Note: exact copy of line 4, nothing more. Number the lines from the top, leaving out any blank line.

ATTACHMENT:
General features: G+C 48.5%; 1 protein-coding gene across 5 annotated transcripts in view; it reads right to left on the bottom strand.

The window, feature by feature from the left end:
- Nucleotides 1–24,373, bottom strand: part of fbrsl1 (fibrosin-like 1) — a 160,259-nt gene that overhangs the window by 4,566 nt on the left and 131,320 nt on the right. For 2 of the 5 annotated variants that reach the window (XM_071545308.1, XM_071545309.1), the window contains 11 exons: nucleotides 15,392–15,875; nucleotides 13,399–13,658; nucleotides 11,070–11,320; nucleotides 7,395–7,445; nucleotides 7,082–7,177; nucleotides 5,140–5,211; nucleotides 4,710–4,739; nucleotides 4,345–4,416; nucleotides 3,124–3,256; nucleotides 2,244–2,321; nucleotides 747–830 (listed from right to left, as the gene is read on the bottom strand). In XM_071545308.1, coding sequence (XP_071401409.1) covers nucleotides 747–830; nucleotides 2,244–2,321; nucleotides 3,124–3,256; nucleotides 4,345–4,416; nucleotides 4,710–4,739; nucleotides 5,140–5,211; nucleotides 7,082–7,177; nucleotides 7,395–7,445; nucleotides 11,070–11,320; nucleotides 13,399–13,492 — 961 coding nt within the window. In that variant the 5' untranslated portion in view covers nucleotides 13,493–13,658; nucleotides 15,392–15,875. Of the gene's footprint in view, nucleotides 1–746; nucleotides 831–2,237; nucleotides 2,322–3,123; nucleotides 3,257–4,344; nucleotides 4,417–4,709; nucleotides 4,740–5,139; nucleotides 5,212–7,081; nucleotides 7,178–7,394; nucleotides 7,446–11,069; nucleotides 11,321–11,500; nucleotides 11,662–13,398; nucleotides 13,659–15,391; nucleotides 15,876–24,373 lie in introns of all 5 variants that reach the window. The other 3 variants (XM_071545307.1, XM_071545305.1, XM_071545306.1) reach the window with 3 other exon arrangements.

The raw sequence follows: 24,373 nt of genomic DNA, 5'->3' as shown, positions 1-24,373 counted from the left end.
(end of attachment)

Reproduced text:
The raw sequence follows: 24,373 nt of genomic DNA, 5'->3' as shown, positions 1-24,373 counted from the left end.